I used a wok. Cut the fish into bite size pieces, and stir fried. Add the rice and peas, stir fry again until hot through. Add curry (or mild curry paste and sour cream if no spare leftover curry), some pepper, no salt as the fish and curry are salty enough. Stir in chopped hard boiled eggs. I would have put in a load of fresh chopped parsley, but John doesn't like it.

It was gorgeous. One fillet and three eggs made about four servings, and it was creamy, rich and very moreish. Didn't need any side dishes or extras, and you could stretch it easily with more rice and green veg.

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Orange Rice

Went really well with spiced lamb, better with a plainer meat than a rich sauce or casserole.

In a heavy pan (preferably one that has a lid for later), fry in a little oil:

  • 1 onion
  • 1 orange pepper
  • 6 whole cloves
  • 6 whole peppercorns
  • 2 inch stick of cinnamon
  • 2 heaped tablespoons cut mixed peel (or diced citron, or shredded tangerine peel)
  • 2 handfuls carrot batons

When it's all soft and smelling spicy, stir in a cup or so of preferred rice (tonight was easy cook brown Italian), and cover with boiling water, some chicken stock concentrate or salt to taste.

Cook slowly-ish, for about half an hour, with a lid on. In the last few minutes, nibble a grain or two of rice to check it's cooked, add a little fat (butter, or fat off the meat if you're having it with a roast), and raise the heat to boil off the liquid.

Take the cinnamon stick out, and warn people about the cloves and peppercorns.

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Chicken Livers times three

I posted this elsewhere in response to a query about what to do with chicken livers:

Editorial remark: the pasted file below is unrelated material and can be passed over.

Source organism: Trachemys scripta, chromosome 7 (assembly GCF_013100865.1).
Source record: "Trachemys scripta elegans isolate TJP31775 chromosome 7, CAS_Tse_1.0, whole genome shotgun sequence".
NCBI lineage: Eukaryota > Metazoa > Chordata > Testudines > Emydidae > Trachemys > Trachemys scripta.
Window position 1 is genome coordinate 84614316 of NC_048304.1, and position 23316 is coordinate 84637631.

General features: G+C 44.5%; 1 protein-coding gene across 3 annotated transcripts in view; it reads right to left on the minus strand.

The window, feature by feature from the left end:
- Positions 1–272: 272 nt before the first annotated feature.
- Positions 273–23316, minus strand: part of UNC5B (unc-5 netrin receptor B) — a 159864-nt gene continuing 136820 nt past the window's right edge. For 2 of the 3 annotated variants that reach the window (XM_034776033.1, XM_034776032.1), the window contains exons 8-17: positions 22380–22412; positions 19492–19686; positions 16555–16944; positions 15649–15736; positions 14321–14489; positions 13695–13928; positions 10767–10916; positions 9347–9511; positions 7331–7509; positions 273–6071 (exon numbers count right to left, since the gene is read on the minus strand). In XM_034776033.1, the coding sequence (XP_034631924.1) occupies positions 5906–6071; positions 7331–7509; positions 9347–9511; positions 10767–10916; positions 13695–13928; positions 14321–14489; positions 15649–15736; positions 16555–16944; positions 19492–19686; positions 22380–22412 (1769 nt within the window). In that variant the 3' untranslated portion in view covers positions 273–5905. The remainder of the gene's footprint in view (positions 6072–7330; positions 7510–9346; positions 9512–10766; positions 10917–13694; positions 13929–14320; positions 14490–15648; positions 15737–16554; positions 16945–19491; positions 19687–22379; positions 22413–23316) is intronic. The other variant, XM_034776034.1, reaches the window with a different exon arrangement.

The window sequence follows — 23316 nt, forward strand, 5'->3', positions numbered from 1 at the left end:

Stir-fry with butter and garlic, toss into your favourite warm plain tomato pasta sauce, with just a tad of balsamic vinegar and nutmeg, and serve over pasta with a spoonful of sour cream and plenty of fresh basil.

Or cook in loads of butter until the centres are still slightly pink, let it cool til nearly solid, then whizz up in a food processor with a spoonful or two of your favourite strong booze – brandy, pernod, or cointreau are all good. Stir in appropriate flavourings such as green peppercorns or fresh citrus peel shreds, and mix lightly with whipped double cream. Let set in small pots in the fridge. Cover with melted butter to seal and it will keep for about a week. Great on thin crisp toast, or alongside a sharp green salad.

 

The first is a Northern Italian influenced thing, I've used NCG Plum Tomato and Creme Fraiche soup instead of pasta sauce in the past, which has worked well. It needs the nutmeg and maybe even cinnamon to boost the warmth. I can't remember where I got it from …

The parfaits are probably from a Glynn Christian Sainsbury cookbook, either Pies Pates and Terrines, or his Christmas one.

And of course there's the classic Dirty Rice, cooking them with loads of onion, celery and green pepper, with plenty of black pepper and paprika / cayenne, and then adding long grain rice and letting it simmer in wine and stock til done. Adding spicy or garlic sausage at the beginning if you like, and prawns and fresh chopped tomato at the end.